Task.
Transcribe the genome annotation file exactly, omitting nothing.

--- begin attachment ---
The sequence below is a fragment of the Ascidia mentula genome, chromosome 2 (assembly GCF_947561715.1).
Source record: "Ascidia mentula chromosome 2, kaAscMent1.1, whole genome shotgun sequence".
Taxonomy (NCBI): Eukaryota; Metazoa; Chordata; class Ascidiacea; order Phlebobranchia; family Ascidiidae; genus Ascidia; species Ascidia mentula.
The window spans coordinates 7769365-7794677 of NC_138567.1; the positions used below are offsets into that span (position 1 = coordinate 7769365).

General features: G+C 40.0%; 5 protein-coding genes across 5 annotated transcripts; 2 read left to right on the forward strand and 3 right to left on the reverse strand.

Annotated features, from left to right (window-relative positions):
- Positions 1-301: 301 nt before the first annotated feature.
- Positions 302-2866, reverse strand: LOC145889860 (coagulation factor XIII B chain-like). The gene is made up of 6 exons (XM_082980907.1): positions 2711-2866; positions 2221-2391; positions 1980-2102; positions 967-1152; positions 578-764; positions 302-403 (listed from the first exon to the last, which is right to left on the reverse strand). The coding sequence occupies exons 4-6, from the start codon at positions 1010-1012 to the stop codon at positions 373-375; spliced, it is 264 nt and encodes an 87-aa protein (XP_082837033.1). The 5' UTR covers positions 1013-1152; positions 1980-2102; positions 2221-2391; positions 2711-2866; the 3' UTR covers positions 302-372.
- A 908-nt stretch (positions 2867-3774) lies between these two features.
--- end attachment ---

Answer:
The sequence below is a fragment of the Ascidia mentula genome, chromosome 2 (assembly GCF_947561715.1).
Source record: "Ascidia mentula chromosome 2, kaAscMent1.1, whole genome shotgun sequence".
Taxonomy (NCBI): Eukaryota; Metazoa; Chordata; class Ascidiacea; order Phlebobranchia; family Ascidiidae; genus Ascidia; species Ascidia mentula.
The window spans coordinates 7769365-7794677 of NC_138567.1; the positions used below are offsets into that span (position 1 = coordinate 7769365).

General features: G+C 40.0%; 5 protein-coding genes across 5 annotated transcripts; 2 read left to right on the forward strand and 3 right to left on the reverse strand.

Annotated features, from left to right (window-relative positions):
- Positions 1-301: 301 nt before the first annotated feature.
- Positions 302-2866, reverse strand: LOC145889860 (coagulation factor XIII B chain-like). The gene is made up of 6 exons (XM_082980907.1): positions 2711-2866; positions 2221-2391; positions 1980-2102; positions 967-1152; positions 578-764; positions 302-403 (listed from the first exon to the last, which is right to left on the reverse strand). The coding sequence occupies exons 4-6, from the start codon at positions 1010-1012 to the stop codon at positions 373-375; spliced, it is 264 nt and encodes an 87-aa protein (XP_082837033.1). The 5' UTR covers positions 1013-1152; positions 1980-2102; positions 2221-2391; positions 2711-2866; the 3' UTR covers positions 302-372.
- A 908-nt stretch (positions 2867-3774) lies between these two features.